Tom told him that he'd entered politics, that he was starting up his movement once again under a different guise, through a sneaky political takeover. Harry had realized the genius of Tom's plan as the elder boy explained it to him in excruciating detail, taking delight in Harry's futile, anguished pleadings. And just as Harry suspected, Tom quickly rose through the ranks as years and years (tortuously slow years of unending nothingness) passed by.

The last time Tom writes to him, he tells Harry that he is now the Minister of Magic, the youngest one ever at only twenty-three years old. Harry listens attentively, captivated, because it's been months since Tom's last entry, and he is so lonely, so afraid of being forgotten.

Will you let me out now, Tom?

A pause. Harry waits. If he had a heartbeat, he's sure it would have been pounding erratically.

No, Harry. I won't. I'm strong enough, now. I don't need to feed off you anymore.

He is horribly numb. Somehow, he thinks, he has suspected this would happen all along.

Are you going to kill me, then?

Another heart-stopping pause. It feels like ages until he senses the caress of a sharpened quill brushing his pages, leaving an elegant script of wet ink behind. He fastens onto the words hungrily. Can he be killed? Is there something to kill? Harry barely even exists as it is.

Not quite, Harry. I did promise you everything would be all right, didn't I? Lord Voldemort always keeps his promises.

All right for you, or all right for me?

If he imagines hard enough, he can almost hear Tom's soft little appreciative chuckles at his sarcasm.

I'm afraid I'm going to have to send you away. Permanently.

He writes back almost immediately, drawing the ink from the surface of the page and re-molding it into his own messy handwriting.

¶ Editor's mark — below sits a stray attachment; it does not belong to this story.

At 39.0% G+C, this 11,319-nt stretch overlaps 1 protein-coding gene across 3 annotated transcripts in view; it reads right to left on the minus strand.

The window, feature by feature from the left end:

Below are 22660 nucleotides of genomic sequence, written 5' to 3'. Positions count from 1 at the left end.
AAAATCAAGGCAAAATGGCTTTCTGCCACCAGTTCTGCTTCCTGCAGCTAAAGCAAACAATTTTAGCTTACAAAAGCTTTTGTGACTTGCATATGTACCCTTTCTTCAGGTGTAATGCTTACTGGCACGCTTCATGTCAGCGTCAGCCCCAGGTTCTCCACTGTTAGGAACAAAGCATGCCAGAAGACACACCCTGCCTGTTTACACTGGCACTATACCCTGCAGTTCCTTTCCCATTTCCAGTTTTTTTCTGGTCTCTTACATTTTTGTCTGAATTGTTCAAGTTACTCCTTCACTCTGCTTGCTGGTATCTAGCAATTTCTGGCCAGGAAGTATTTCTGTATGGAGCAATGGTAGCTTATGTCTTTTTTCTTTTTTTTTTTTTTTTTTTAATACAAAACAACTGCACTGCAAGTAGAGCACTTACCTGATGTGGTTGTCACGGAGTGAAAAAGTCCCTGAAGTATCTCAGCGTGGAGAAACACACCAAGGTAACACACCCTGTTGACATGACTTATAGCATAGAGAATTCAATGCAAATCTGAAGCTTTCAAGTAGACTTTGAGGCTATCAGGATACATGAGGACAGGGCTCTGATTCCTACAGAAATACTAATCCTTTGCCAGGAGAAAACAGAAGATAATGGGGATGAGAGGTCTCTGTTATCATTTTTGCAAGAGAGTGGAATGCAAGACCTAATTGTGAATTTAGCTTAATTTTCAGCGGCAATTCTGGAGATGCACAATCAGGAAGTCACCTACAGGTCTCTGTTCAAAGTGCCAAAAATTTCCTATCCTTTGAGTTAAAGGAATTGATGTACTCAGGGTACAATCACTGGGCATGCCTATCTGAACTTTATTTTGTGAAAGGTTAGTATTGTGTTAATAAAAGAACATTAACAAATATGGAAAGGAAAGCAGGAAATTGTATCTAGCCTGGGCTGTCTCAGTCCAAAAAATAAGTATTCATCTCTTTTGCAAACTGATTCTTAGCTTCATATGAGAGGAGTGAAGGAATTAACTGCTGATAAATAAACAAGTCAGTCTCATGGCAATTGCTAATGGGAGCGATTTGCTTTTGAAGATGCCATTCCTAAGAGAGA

What are you planning?

I've found a new spell, Harry, in my research.

Harry remembers how obsessed Tom is with discovering the secrets and intricacies of magic, especially the darkest ones, and feels a twinge of worry.

One that I'm, admittedly, quite curious about. Oh, I know what it does—were you aware of the existence of alternate worlds?

I am now.

Well, you, to put it bluntly, are going to be my test-drive. I'm going to send you to another world. I'm thinking that it could be a suitable punishment for my enemies—can you imagine anything worse than being torn from your home, your family, your world, (Here, Tom's quill presses hard into the page in his excitement) and thrown into an entirely different universe?

The evident sadism disturbs him. Harry begs one last time.

Tom, please.

Sorry Harry, but you're a liability, and you've outlived your use. I can't risk anyone finding you, discovering all my- our, I suppose- secrets. It's already almost happened three times. I won't let my empire be torn down because of you, and I've already made up my mind. I suppose I owe everything to you, so many sincere thanks. And now, we permanently part ways.

And then Harry feels the cover of the diary being closed, and he is picked up, moved, carried and set down once again. He wishes he could voice his fear when he feels the captivating rush of Tom's powerful, addictive magic sweep over him, taking him away, far, far, away, away from Tom and Harry isn't quite sure how to deal with that, because Tom has been his world for such a long time that his absence frightens him.

The spine of the diary slams onto something hard, and everything is so silent, so empty. Harry is alone once again.

In his head, Harry screams silently.



AN: Reviews equal love. Love equals inspiration and happiness. Who doesn't want that?